Attorney General T.J. Donovan has announced the launch of a permanent unit within his office known as the Elder Protection Initiative. This unit will focus on supporting and protecting Vermont’s aging population. The unit is the result of a listening tour that solicited ideas from stakeholders on how best to assist older Vermonters.
The announcement of the Elder Protection Initiative comes on the heels of a recently concluded listening tour by the Attorney General. The tour spanned all of Vermont’s 14 counties and covered the issue of older Vermonters’ greatest needs, concerns, and vulnerabilities. During the listening tour, the Attorney General’s staff visited senior centers, senior meal sites and senior housing units and met with approximately 230 representatives of 65 different organizations that serve older Vermonters, including the Area Agencies on Aging, SASH, Meals on Wheels, home health agencies, hospitals, the Vermont Alzheimer’s Association, the Vermont Center For Aging, AARP, and Legal Aid, among others.
Donovan said about the listening tour: “One of the common concerns we heard was that older Vermonters and caretakers don’t know where to go to learn about what programs and services are available. Vermont 2-1-1 can help.”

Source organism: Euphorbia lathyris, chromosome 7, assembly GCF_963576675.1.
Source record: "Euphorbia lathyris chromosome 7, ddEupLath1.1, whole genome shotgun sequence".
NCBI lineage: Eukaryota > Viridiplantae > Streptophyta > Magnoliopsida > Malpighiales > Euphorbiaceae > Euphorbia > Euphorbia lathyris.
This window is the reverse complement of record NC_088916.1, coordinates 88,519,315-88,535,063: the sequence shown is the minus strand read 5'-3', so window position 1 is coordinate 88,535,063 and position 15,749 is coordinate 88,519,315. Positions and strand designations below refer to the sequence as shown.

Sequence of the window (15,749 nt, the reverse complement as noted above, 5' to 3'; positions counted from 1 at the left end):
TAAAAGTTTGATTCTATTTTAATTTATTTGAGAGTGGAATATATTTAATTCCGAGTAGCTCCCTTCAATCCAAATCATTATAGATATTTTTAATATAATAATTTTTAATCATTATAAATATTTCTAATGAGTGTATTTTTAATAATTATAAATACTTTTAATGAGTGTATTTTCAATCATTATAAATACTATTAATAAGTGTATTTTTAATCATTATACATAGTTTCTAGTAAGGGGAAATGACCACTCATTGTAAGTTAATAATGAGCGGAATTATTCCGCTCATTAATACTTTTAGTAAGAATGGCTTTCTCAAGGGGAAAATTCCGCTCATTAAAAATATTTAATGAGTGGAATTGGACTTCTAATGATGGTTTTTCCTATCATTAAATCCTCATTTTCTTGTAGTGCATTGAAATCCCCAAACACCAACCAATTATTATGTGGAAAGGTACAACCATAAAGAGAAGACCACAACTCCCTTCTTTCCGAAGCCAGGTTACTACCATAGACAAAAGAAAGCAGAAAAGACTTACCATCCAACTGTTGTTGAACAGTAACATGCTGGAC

In the immediate future, this unit will collaborate with Vermont 2-1-1 and Council on Aging for Southeastern Vermont on elder-related projects.
EPI’s collaboration with agencies and stakeholders will work to identify common vulnerabilities facing older Vermonters and address these systemic concerns, whether by enforcement efforts, public education, or advocating for legislation.
“It’s my job to help ensure that older Vermonters are safe and secure,” said Donovan. “We do that every day throughout my office: prosecuting physical abuse, financial exploitation and Medicaid fraud, alerting the public to stop frauds, and supporting our human services programs.”
By 2030, 40 percent of Vermonters will be 55 or older.
“We are moving into an era where it is more essential than ever that we Vermonters collaborate to support the wellbeing of our older community members,” Donovan remarked. “We are moving into this new era by launching the Elder Protection Initiative.”
General Donovan also announced EPI’s initial projects. EPI will work with Vermont 2-1-1 to enhance 2-1-1’s referral capacity regarding elder exploitation and abuse. EPI will also collaborate with the Council on Aging for Southeastern Vermont (COASEV).
Vermont 2-1-1 is a program of the United Ways of Vermont. It maintains a statewide information and referral program and a searchable online database of thousands of programs, services, and resources available to Vermonters in their towns or regions, including transportation, food, and housing.
Through the EPI, the Attorney General’s Office (AGO) is also collaborating with COASEV, which received a grant from the United States Department of Justice to support the development of a multidisciplinary team in Windham County to combat elder abuse. The team consists of local law enforcement, prosecutors, victim service organizations, and others. The DOJ will train team members over a three-year period on how to collaboratively address elder abuse in their region.
A summary of the AGO’s listening tour findings is available at ago.vermont.gov/epi/listening-tour/.
The Attorney General’s announcement was made on World Elder Abuse Awareness Day.